To contain domestic waste and its associated pollution within a landfill, engineered mineral (clay) barriers are used and are designed to have a permeability of 1×10−9 m/s (Westlake 1995). The rate of permeability of various porous media has shown to be influenced by the clogging of flow paths (media pores) due to biofilm formation (Charckalis and Marshall 1990, Cunningham et al. 1991). The term biofilm is given to describe the colonies of surface adherent microorganisms (Donlan et al. 1994). In this study, permeability experiments were built and modified to act as microcosms to investigate the influence of biofilm formation on the permeability of clay barriers. Traditional scanning electron microscopy methods disrupt or destroy the biofilm and previous anaerobic studies have involved building closed cells (such as miniature continuous culture chambers) that utilise light microscopes (Robin Jones et al. 1997). This paper examines the application of the environmental scanning electron microscope (ESEM) to the direct examination of the clay interface and biofilm formation in situ within the microcosm.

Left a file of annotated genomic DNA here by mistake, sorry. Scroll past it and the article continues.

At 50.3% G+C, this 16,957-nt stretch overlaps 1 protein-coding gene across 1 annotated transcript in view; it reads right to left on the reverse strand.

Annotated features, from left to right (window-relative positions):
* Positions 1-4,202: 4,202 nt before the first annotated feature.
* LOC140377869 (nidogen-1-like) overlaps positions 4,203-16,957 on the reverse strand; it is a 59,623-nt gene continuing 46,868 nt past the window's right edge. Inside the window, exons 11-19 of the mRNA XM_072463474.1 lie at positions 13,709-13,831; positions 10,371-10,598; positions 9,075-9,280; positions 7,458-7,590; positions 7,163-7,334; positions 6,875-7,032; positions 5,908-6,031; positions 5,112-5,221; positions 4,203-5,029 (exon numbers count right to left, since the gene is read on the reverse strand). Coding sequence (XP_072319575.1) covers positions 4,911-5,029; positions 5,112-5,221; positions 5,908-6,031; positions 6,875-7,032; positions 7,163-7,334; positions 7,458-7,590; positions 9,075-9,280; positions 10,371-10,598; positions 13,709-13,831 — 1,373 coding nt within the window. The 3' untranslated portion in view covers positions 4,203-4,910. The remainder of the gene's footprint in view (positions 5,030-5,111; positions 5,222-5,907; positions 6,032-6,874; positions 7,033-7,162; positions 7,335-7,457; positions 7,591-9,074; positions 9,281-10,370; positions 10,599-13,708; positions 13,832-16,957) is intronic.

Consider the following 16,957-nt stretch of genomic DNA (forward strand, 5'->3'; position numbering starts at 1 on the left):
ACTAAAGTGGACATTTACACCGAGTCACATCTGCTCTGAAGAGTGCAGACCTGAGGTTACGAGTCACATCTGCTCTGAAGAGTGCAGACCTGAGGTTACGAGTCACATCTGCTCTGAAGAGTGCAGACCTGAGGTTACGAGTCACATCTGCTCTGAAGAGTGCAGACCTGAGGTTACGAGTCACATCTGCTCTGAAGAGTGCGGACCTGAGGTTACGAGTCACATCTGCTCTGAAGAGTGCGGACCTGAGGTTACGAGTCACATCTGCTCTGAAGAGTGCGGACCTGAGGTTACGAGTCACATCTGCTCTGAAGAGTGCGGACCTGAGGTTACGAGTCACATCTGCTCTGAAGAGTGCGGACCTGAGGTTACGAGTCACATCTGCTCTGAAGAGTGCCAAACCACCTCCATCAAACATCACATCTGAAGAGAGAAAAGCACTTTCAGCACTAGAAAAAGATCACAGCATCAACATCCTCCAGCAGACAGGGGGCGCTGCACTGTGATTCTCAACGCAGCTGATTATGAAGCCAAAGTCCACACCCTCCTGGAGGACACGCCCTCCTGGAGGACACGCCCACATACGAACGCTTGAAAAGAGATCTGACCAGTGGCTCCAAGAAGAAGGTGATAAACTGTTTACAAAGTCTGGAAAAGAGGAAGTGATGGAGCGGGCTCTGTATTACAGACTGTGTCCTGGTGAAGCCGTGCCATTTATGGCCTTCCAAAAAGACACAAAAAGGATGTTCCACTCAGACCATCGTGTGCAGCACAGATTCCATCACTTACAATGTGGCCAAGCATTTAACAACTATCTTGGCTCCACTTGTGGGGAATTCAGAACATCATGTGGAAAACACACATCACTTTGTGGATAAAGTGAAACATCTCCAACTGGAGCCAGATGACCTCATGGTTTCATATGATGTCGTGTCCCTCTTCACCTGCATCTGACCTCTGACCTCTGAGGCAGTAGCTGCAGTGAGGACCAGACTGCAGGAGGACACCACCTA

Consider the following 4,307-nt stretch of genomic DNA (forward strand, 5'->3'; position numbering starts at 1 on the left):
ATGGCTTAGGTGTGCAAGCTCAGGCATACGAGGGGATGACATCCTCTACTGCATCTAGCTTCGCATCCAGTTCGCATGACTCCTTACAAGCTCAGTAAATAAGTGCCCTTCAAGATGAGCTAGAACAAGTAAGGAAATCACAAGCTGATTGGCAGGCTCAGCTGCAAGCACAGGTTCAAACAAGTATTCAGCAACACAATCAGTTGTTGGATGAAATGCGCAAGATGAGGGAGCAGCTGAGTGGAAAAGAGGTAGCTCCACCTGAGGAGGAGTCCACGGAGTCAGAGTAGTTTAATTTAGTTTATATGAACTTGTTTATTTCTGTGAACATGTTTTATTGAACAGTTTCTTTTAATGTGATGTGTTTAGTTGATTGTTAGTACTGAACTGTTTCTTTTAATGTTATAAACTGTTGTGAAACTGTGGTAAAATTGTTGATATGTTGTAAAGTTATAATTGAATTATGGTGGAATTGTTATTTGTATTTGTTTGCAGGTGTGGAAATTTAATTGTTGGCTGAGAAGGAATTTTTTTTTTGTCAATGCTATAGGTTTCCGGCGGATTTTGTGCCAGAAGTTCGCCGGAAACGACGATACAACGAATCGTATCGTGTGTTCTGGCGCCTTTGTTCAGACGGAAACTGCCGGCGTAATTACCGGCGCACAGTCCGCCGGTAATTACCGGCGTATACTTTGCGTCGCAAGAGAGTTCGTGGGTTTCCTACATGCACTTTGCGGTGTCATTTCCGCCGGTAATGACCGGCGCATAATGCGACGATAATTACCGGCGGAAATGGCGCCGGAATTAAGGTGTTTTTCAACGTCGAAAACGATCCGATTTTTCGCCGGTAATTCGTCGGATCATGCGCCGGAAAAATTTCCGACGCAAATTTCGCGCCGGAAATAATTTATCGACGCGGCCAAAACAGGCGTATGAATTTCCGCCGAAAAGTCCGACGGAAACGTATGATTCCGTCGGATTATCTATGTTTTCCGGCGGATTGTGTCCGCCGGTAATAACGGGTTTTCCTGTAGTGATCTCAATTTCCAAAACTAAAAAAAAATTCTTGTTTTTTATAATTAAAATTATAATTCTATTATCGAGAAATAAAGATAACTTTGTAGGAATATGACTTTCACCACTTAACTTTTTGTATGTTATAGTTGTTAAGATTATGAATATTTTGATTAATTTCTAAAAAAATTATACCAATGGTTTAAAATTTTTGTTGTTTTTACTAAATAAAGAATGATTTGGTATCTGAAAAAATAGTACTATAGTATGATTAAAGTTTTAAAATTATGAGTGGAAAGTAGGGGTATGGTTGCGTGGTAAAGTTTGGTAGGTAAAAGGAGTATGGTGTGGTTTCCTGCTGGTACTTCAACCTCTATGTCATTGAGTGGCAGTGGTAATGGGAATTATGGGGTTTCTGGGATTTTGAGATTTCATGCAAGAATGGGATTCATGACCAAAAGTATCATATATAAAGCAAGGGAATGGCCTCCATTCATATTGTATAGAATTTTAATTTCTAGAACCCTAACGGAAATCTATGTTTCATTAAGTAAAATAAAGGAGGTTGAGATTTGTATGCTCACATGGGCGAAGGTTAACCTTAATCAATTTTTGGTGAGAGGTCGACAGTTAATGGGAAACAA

|Number of pages||5|
|Publication status||Published - 2001|